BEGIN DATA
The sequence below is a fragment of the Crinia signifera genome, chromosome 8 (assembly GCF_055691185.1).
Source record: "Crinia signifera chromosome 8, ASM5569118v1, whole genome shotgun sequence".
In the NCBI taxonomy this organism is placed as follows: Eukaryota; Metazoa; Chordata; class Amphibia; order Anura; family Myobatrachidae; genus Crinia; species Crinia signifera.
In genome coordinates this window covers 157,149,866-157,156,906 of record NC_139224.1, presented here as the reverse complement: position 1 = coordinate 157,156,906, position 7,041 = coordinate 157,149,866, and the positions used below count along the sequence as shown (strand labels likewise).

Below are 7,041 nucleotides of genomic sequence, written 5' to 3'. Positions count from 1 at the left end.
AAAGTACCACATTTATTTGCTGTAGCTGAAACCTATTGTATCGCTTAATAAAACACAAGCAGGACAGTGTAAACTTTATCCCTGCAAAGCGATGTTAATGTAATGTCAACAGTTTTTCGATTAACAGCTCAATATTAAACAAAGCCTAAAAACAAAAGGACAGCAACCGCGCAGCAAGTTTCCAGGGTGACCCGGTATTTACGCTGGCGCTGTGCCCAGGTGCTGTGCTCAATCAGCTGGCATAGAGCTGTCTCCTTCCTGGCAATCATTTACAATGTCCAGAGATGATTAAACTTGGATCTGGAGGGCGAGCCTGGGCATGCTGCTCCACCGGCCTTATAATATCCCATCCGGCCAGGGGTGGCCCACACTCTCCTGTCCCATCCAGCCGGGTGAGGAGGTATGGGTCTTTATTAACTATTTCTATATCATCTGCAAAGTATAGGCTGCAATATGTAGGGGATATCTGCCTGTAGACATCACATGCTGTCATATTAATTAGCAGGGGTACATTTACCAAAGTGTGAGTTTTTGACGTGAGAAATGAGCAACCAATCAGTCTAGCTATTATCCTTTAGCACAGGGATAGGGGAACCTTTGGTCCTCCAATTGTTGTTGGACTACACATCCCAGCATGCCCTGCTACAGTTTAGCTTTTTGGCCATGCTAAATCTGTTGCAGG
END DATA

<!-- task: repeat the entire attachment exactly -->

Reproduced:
The sequence below is a fragment of the Crinia signifera genome, chromosome 8 (assembly GCF_055691185.1).
Source record: "Crinia signifera chromosome 8, ASM5569118v1, whole genome shotgun sequence".
In the NCBI taxonomy this organism is placed as follows: Eukaryota; Metazoa; Chordata; class Amphibia; order Anura; family Myobatrachidae; genus Crinia; species Crinia signifera.
In genome coordinates this window covers 157,149,866-157,156,906 of record NC_139224.1, presented here as the reverse complement: position 1 = coordinate 157,156,906, position 7,041 = coordinate 157,149,866, and the positions used below count along the sequence as shown (strand labels likewise).

Below are 7,041 nucleotides of genomic sequence, written 5' to 3'. Positions count from 1 at the left end.
AAAGTACCACATTTATTTGCTGTAGCTGAAACCTATTGTATCGCTTAATAAAACACAAGCAGGACAGTGTAAACTTTATCCCTGCAAAGCGATGTTAATGTAATGTCAACAGTTTTTCGATTAACAGCTCAATATTAAACAAAGCCTAAAAACAAAAGGACAGCAACCGCGCAGCAAGTTTCCAGGGTGACCCGGTATTTACGCTGGCGCTGTGCCCAGGTGCTGTGCTCAATCAGCTGGCATAGAGCTGTCTCCTTCCTGGCAATCATTTACAATGTCCAGAGATGATTAAACTTGGATCTGGAGGGCGAGCCTGGGCATGCTGCTCCACCGGCCTTATAATATCCCATCCGGCCAGGGGTGGCCCACACTCTCCTGTCCCATCCAGCCGGGTGAGGAGGTATGGGTCTTTATTAACTATTTCTATATCATCTGCAAAGTATAGGCTGCAATATGTAGGGGATATCTGCCTGTAGACATCACATGCTGTCATATTAATTAGCAGGGGTACATTTACCAAAGTGTGAGTTTTTGACGTGAGAAATGAGCAACCAATCAGTCTAGCTATTATCCTTTAGCACAGGGATAGGGGAACCTTTGGTCCTCCAATTGTTGTTGGACTACACATCCCAGCATGCCCTGCTACAGTTTAGCTTTTTGGCCATGCTAAATCTGTTGCAGG